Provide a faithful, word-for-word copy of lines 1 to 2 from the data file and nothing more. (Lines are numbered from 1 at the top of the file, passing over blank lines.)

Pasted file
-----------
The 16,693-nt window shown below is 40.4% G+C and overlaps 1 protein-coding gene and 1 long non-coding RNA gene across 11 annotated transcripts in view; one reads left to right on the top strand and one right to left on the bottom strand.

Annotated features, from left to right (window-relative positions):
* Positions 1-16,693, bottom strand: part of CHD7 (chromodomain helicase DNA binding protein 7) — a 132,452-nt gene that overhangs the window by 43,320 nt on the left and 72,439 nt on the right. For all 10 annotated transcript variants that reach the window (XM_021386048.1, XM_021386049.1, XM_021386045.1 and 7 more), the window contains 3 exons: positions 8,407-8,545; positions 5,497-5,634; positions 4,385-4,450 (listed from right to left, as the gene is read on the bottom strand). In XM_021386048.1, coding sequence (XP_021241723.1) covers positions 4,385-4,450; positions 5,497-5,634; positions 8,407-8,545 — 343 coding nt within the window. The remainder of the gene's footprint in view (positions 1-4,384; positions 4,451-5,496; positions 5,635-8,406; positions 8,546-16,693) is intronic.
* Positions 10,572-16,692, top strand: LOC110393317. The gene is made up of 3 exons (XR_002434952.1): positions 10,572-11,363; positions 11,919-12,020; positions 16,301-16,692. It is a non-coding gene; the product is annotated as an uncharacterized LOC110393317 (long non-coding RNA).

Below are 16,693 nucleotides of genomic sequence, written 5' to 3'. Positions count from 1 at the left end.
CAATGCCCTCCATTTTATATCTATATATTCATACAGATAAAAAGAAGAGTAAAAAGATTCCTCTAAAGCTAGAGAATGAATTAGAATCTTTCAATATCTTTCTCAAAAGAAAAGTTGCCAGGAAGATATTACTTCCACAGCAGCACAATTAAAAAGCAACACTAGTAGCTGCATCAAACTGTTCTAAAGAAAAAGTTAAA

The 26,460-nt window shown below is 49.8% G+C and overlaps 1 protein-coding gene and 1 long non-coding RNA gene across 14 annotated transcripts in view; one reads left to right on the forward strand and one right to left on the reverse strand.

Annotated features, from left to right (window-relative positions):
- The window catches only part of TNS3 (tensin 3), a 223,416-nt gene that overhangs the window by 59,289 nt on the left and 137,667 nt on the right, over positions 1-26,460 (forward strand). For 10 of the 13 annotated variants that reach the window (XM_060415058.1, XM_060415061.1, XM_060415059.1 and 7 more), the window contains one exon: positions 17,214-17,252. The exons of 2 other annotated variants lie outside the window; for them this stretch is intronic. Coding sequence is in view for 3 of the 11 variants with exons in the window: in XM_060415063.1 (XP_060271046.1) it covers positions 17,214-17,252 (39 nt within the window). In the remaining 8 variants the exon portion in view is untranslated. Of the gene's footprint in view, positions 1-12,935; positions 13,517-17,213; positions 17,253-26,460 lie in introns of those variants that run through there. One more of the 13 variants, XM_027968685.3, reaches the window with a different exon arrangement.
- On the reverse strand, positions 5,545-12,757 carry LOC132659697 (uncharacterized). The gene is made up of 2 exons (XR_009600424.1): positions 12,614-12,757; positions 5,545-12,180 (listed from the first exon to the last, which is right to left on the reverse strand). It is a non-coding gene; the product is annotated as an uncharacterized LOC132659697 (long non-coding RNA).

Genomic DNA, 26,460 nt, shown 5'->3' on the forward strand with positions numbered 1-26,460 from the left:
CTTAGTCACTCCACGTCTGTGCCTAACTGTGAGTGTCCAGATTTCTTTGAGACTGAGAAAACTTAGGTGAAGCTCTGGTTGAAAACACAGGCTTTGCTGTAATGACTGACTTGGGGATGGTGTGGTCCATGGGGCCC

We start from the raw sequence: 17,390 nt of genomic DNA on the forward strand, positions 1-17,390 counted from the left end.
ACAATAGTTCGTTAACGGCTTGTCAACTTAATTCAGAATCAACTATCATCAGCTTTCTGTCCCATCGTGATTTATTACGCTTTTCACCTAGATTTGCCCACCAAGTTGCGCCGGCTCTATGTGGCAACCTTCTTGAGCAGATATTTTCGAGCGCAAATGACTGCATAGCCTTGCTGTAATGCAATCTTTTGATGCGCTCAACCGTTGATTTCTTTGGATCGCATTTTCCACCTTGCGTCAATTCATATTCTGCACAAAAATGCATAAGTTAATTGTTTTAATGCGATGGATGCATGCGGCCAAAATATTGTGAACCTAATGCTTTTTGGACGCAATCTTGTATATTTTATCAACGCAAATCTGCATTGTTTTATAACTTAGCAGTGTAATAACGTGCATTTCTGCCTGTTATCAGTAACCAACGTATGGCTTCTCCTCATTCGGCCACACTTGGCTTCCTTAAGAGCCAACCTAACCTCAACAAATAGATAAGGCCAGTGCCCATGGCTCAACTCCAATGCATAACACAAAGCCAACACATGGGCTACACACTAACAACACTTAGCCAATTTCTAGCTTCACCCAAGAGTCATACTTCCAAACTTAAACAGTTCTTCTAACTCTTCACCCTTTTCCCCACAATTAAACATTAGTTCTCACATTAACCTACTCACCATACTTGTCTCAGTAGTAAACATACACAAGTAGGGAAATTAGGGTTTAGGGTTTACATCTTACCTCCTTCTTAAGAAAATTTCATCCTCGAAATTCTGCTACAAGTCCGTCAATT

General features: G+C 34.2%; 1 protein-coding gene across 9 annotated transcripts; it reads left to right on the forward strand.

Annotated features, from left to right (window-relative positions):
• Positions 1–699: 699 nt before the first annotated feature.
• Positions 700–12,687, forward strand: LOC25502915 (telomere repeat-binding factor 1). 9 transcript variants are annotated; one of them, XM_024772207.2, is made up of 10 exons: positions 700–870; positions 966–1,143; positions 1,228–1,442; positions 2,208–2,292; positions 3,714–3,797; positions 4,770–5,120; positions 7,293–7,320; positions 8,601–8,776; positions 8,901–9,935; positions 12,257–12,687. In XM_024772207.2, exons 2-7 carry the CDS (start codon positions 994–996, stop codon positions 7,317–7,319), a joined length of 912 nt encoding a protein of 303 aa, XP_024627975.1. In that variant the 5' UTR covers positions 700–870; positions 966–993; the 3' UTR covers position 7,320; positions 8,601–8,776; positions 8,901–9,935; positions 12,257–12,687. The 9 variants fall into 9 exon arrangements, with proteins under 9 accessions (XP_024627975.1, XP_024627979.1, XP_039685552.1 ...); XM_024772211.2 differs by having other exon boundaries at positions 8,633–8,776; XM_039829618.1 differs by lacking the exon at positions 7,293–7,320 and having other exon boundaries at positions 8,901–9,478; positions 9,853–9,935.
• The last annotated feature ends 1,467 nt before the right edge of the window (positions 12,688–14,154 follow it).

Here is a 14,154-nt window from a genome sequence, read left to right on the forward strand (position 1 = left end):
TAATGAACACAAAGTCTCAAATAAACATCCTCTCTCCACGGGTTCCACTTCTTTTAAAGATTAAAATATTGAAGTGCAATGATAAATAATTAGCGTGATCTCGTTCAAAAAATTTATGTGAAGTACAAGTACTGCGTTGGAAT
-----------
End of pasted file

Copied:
The 16,693-nt window shown below is 40.4% G+C and overlaps 1 protein-coding gene and 1 long non-coding RNA gene across 11 annotated transcripts in view; one reads left to right on the top strand and one right to left on the bottom strand.

Annotated features, from left to right (window-relative positions):